Doing mission work in East Africa can be an uphill battle. Corruption is the default mode of operation for society at large, and corruption naturally finds its way into every institution—including the church. Jesus is presented by many as a second Lawgiver, Whose sole function is to police bad behavior. This legalistic emphasis is especially true in regard to giving.
One example is the phenomenon known as “briefcase churches.” These “churches” are founded by one person who has been able to procure financial support, usually from overseas, in order to sustain his work. When a representative of the donor organization visits in order to lay eyes upon the activities that his group has been supporting with its hard-earned money, he is shown what appears to be a vibrant ministry with many people benefiting from the contributions. What he is unaware of, however, is that someone has organized all of this from his “briefcase.” That is, he arranged for the use of a building, paid people from the area to show up and pretend to be church members, teachers, or school children, and made any other necessary arrangements to give the appearance of a legitimate operation. All of this is done for a fraction of the monetary support the person has been receiving. Once the satisfied donor departs, the people disperse, the briefcase is packed up and life goes on as usual. The money continues to flow in and the supporters are none the wiser. This is one of the many challenges which dot the minefield of mission work in East Africa.
Another challenge is the “prosperity gospel.” This brand of theology preys upon the most desperate and vulnerable. It promises a better life here and now if you truly and sincerely believe and put certain Words of God into practice. If your life hasn’t improved, then it is a result of your weakness, faithlessness, or disobedience. Contributions always help. If you donate $10,000, surely you will receive back $100,000, as long as you don’t do anything to upset God between the time you donated and the moment you expect to receive your reward. For someone who has few options left, this can seem like a plausible last resort.
Exorbitant fees for weddings
There are many people who wish to get married, but find the cost of an official church wedding extremely prohibitive. Fees to the church or pastor can approach a full year’s salary, and there are few exceptions. On top of that is the societal pressure to invite the entire family, clan, tribe, and friends as well. Feeding over five hundred people is a financial impossibility for most. As a result, many couples go against their consciences and live together without having the formal marriage ceremony or getting the appropriate paperwork from the government. Pastors even use this dilemma against people, extracting a form of monetary penance from them. Some go as far as to ban them from participating in the Lord’s Supper for living in a way that they, the clergy, essentially caused by requiring exorbitant fees for weddings.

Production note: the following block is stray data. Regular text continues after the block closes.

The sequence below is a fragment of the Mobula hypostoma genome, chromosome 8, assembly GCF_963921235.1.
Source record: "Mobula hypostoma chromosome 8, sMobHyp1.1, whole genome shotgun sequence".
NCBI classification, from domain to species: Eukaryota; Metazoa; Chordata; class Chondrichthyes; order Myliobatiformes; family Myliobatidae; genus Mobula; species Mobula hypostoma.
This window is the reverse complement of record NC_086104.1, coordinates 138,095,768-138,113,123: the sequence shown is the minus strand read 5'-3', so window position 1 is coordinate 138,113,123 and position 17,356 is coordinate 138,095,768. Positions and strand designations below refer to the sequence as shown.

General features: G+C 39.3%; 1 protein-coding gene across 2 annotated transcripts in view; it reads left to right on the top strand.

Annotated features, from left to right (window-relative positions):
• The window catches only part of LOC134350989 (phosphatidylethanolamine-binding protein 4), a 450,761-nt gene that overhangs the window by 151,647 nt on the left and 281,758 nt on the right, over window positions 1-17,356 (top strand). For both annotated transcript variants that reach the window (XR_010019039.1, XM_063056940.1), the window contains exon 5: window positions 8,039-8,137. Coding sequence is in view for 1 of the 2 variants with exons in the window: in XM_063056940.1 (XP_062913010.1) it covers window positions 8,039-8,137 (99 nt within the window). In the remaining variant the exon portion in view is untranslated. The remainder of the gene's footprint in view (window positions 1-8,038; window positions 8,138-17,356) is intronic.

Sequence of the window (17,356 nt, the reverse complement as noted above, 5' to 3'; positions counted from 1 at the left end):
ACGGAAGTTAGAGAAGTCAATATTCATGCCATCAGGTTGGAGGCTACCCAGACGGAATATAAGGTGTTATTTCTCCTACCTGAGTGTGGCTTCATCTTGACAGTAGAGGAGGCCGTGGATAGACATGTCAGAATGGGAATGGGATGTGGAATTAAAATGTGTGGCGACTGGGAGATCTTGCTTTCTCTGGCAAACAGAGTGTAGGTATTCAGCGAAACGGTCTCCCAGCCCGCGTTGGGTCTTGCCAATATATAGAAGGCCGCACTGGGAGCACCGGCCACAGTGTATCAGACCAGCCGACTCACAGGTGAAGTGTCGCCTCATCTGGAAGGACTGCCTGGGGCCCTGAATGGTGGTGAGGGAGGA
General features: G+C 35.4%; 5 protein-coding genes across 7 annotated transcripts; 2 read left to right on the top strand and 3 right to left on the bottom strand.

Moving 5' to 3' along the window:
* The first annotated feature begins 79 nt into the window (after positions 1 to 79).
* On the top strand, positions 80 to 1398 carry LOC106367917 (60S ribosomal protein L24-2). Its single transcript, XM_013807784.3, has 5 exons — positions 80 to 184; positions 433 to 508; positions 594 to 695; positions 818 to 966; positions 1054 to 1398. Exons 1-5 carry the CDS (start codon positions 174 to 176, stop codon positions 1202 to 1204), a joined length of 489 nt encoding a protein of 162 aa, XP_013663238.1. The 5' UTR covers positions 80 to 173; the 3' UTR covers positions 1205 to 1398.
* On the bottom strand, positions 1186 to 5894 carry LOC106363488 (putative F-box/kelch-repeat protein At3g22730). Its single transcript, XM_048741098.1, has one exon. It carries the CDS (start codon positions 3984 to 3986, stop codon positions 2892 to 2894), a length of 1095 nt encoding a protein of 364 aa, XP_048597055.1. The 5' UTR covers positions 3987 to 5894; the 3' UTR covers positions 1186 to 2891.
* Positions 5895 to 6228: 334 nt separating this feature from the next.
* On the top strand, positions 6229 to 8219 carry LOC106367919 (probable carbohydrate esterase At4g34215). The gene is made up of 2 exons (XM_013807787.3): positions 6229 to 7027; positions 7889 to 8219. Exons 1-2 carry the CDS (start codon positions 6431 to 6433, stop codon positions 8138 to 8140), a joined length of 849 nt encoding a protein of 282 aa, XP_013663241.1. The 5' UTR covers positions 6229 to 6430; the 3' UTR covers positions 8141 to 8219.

Fees for Baptisms
Another lie that is exposed by the truth of God’s Word is the idea that a Baptism needs to cost an inordinate amount of money (or any money at all!) A fee is charged for a certificate, for the pastor’s time, for the use of the church, for acolytes or assistants to help prepare for the Baptism, and of course, there has to be a meal provided for the many people in attendance.
With all of these frustrating obstacles standing in the way, especially under the guise of Christianity, those of us who wish to do genuine mission work can be tempted to withdraw, become jaded, or lose hope. Yet we do have an advantage. For the simple and wonderful truths of Scripture that we proclaim are a cause for special celebration by these people, living as they do under the shadow of so many deceptive false teachings. The biblical teaching that salvation, Baptism, marriage, and the Lord’s Supper are given by God, and they all come as a free gift of God’s grace, is music to their ears.
“If it’s not in the Bible, these days I don’t want anything to do with it.”
One of the most recent contacts the CLC has had lives in Busia, Uganda. His name is Absalom. He’s an evangelist who never stops moving, can’t keep from dancing when he’s singing hymns, and meanders throughout the congregation while he’s preaching. His story is a prime example of someone enjoying newfound freedom abiding in the truth of God’s Word. He had been taught a form of Christianity that was overburdened by many of the abuses previously mentioned. What Absalom has realized and has shared very openly is that “If it’s not in the Bible, these days I don’t want anything to do with it.” Now there’s a reason to dance! To God alone be the glory!
Michael Gurath is pastor of Holy Cross Lutheran Church in Phoenix, Arizona, and a visiting missionary to Africa.